Cold War Era Interviews
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Cold War Era Interviews
Peter Beckwith began a career in the Catholic Church when he was ordained at the age of twenty-five. In 1972 Beckwith began a dual career when he was commissioned as a Lieutenant in the Chaplain Corps of the U.S. Navy Reserve. He discusses these two aspects of his life, and the opportunities and challenges they posed. In 1995, Peter was selected for flag rank, a title which he held until his retirement from the Navy in 1999.
Gene Blade was raised on a small west central Illinois farm, and joined the Illinois Army National Guard in 1954. Two years later he enlisted in the Regular Army and served in an artillery unit in Hawaii before returning to Illinois and the family farm. Throughout the 1960s he owned a tire store and moved up through the Illinois National Guard, including a long tour as an artillery battery commander. By the late 1970s he became the Guard's first legislative liaison, and throughout the 1980s served as the United States Property and Fiscal Officer for the Illinois National Guard.
Richard Bowen was drafted into the Army in 1966, and received his basic training at Fort Leonard Wood, Missouri. Bowen was originally on orders to go to Vietnam after advanced training, but his orders were changed because of a stint in the hospital. He was sent instead to Kissingen, Germany and assigned to Company E, 10th Engineer Battalion, 3rd Infantry Division. Bowen was soon assigned as the unit's clerk due to his college experience, and spent his spare time traveling throughout Germany, including East Berlin.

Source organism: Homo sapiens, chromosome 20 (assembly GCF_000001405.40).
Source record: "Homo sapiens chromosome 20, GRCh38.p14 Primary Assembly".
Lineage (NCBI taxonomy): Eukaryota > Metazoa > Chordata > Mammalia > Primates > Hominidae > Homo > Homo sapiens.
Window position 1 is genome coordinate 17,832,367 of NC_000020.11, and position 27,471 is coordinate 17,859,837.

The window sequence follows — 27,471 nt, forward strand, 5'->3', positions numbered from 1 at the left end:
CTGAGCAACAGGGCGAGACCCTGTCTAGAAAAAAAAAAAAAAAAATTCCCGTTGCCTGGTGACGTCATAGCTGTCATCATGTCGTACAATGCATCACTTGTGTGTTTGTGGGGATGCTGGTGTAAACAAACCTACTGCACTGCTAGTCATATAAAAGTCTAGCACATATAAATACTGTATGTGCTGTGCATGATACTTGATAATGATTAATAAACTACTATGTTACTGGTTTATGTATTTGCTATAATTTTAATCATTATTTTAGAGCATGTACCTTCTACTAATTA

In the early 1960s, during the height of the Cold War, Richard Herndon's father built a fallout shelter in the basement of their Springfield home on Woodland Avenue, directly east of Washington Park. The shelter was equipped with an air ventilation system and provisioned with food, water and other essential supplies. The Herndon family occasionally ran drills so they knew how to react to a nuclear attack or a natural disaster.
Matthew Holden grew up during the Great Depression on his parent's farm. His father was a cash-renter in Mississippi's cotton growing region. In 1944 Holden's father moved the family to Chicago, where Matthew excelled in school, which led to him attending the University of Chicago. He later transferred to Roosevelt College, and attended graduate school at Northwestern University until he was drafted into the Army in 1956. Holden served in post-war South Korea, assigned to 49th Field Artillery Battalion's personnel office.
Mel Lester Lester joined the United States Air Force in 1957, and following his training as an aircraft mechanic, was stationed at Randolph Air Force Base in Texas. He was there during the Cuban Missile Crisis of 1962 when the world approached the brink of nuclear war. A year later, he was sent to Vietnam for a one year tour, serving with the 34th Tactical Group at the Bien Hoa Air Base. Throughout his Air Force career, Lester had postings throughout the United States, as well as the Philippines, Guam and even Antarctica.